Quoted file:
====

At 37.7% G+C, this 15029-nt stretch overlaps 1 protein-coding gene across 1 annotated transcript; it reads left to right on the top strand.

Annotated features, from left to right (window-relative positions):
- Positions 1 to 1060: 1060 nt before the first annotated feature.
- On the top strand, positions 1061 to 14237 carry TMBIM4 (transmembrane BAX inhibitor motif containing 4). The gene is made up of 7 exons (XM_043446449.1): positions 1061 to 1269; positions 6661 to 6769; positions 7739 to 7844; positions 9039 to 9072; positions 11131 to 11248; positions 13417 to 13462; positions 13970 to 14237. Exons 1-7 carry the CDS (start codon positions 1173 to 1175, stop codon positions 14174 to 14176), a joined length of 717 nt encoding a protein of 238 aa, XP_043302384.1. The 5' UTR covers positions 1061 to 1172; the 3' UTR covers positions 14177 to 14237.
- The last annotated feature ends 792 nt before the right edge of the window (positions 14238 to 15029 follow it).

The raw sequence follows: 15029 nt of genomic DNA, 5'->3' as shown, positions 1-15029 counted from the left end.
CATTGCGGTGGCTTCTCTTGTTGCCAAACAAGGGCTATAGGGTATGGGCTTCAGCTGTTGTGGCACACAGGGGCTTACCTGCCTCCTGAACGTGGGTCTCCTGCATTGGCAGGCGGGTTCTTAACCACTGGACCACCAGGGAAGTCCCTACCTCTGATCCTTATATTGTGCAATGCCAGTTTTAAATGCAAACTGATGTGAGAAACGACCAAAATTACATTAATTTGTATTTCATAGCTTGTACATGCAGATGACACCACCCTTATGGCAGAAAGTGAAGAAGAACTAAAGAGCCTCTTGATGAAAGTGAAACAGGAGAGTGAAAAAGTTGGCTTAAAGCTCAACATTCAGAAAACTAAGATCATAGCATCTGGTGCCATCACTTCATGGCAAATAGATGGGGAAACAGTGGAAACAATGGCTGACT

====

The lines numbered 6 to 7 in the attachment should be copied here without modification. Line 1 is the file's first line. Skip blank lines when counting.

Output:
The raw sequence follows: 15029 nt of genomic DNA, 5'->3' as shown, positions 1-15029 counted from the left end.
CATTGCGGTGGCTTCTCTTGTTGCCAAACAAGGGCTATAGGGTATGGGCTTCAGCTGTTGTGGCACACAGGGGCTTACCTGCCTCCTGAACGTGGGTCTCCTGCATTGGCAGGCGGGTTCTTAACCACTGGACCACCAGGGAAGTCCCTACCTCTGATCCTTATATTGTGCAATGCCAGTTTTAAATGCAAACTGATGTGAGAAACGACCAAAATTACATTAATTTGTATTTCATAGCTTGTACATGCAGATGACACCACCCTTATGGCAGAAAGTGAAGAAGAACTAAAGAGCCTCTTGATGAAAGTGAAACAGGAGAGTGAAAAAGTTGGCTTAAAGCTCAACATTCAGAAAACTAAGATCATAGCATCTGGTGCCATCACTTCATGGCAAATAGATGGGGAAACAGTGGAAACAATGGCTGACT